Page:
Marc Jacobs: I glue shoes on models' feet
Marc Jacobs glued models into their shoes before the Louis Vuitton Spring/Summer 12 show.
The fashion designer has discussed what it takes to put on one his extravagant shows. He is the creative director of Vuitton and is renowned for staging magnificent catwalk displays for the label.
Last year, the Spring/Summer 12 show saw models mounted on a giant carousel.
The designer is adamant everything must be perfect before such presentations, so goes to great lengths to ensure nothing goes wrong.
"At the Louis Vuitton SS12 show, the teetering mules are stuck to the models' feet with wig glue. It may be a nightmare to get off afterwards, but it's just one of the backstage tricks that Marc Jacobs and his team use to ensure that everything is perfect on the day," reports Sunday Times' Style magazine.
Marc began planning the affair three months before it was staged. The Vuitton catwalk show is always the last one on the Paris Fashion Week calendar and it is expected that it will blow everything else out of the water.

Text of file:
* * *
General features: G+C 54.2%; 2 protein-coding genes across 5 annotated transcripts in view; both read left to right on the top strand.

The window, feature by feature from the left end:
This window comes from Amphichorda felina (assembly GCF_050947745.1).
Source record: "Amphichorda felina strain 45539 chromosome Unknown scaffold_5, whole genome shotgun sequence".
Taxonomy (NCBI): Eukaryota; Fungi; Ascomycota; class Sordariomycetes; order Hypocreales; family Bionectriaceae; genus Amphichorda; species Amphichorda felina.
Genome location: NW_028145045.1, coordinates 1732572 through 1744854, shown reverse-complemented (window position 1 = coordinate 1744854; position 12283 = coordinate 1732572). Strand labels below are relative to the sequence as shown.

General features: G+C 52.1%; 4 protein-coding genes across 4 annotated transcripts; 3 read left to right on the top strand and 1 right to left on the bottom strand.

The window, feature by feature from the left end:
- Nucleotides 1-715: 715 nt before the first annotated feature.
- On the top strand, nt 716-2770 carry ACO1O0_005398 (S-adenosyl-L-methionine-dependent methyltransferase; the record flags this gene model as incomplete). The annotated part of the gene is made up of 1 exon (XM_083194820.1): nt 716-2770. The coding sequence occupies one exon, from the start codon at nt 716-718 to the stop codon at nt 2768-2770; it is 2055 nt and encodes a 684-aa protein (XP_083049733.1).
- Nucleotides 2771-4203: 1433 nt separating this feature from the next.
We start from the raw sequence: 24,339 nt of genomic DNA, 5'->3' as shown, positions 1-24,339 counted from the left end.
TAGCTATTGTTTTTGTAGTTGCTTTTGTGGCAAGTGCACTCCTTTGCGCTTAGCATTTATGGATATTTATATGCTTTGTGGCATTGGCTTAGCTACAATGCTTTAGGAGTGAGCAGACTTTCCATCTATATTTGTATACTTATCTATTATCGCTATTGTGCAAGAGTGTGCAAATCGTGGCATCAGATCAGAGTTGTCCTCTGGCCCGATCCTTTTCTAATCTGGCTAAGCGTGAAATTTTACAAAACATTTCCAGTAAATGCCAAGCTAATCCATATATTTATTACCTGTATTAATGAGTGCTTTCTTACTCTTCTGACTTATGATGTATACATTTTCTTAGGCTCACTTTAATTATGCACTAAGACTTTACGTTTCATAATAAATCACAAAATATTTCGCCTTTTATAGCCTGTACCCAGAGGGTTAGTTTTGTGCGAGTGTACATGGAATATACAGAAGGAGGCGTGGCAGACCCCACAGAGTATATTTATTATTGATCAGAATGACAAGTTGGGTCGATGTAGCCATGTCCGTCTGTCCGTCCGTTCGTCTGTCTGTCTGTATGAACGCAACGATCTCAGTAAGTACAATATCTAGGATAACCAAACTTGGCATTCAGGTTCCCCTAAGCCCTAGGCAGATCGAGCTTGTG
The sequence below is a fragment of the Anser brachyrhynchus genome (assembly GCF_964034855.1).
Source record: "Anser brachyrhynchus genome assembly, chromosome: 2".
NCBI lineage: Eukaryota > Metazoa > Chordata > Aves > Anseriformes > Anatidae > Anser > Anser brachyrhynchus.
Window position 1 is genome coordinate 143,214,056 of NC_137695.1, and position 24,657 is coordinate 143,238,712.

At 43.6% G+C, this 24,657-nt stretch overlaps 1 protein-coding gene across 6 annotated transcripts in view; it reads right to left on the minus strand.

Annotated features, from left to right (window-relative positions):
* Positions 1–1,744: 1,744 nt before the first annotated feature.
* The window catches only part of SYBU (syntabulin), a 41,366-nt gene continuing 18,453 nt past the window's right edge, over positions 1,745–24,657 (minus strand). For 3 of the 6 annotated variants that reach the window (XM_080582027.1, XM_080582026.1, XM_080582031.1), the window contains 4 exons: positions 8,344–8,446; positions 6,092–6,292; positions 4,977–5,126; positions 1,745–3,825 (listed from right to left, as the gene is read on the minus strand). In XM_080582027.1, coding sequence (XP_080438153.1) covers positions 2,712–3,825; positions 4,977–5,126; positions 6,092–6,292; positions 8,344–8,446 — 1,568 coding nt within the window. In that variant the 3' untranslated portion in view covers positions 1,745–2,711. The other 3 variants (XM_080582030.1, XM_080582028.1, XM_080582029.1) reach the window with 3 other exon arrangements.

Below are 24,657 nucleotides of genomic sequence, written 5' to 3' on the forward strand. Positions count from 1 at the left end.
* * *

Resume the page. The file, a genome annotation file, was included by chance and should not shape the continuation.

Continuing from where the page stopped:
"I thought of the spring, and specifically spring in Paris," he revealed. "That meant the Tuileries gardens and the carousel within them. Something that is naïve and simple. Something that can be seen as a metaphor for the continuity of fashion and the seasons as they go round and round.
"It is a tale and a history that repeats itself, and a joy that never ends. It doesn't matter where it goes, you just never want it to stop."
His inspiration wasn't all so nice though. The designer also wanted his clothes and set to have a steely undercurrent, so made those helping him watch dark movie Rosemary's Baby for inspiration.
Models got four goes on the giant carousel before it was the actual show, with photographer Sølve Sundsbø on hand to take pictures.
"I enjoyed shooting the models when they were being seated inside the tent containing the carousel, aware that everyone was on the outside not knowing what was going on inside," he said. "It was a secret, magical world for a little while. The biggest difference between normal documentary photography and this situation was that wherever I pointed my camera there was something beautiful."
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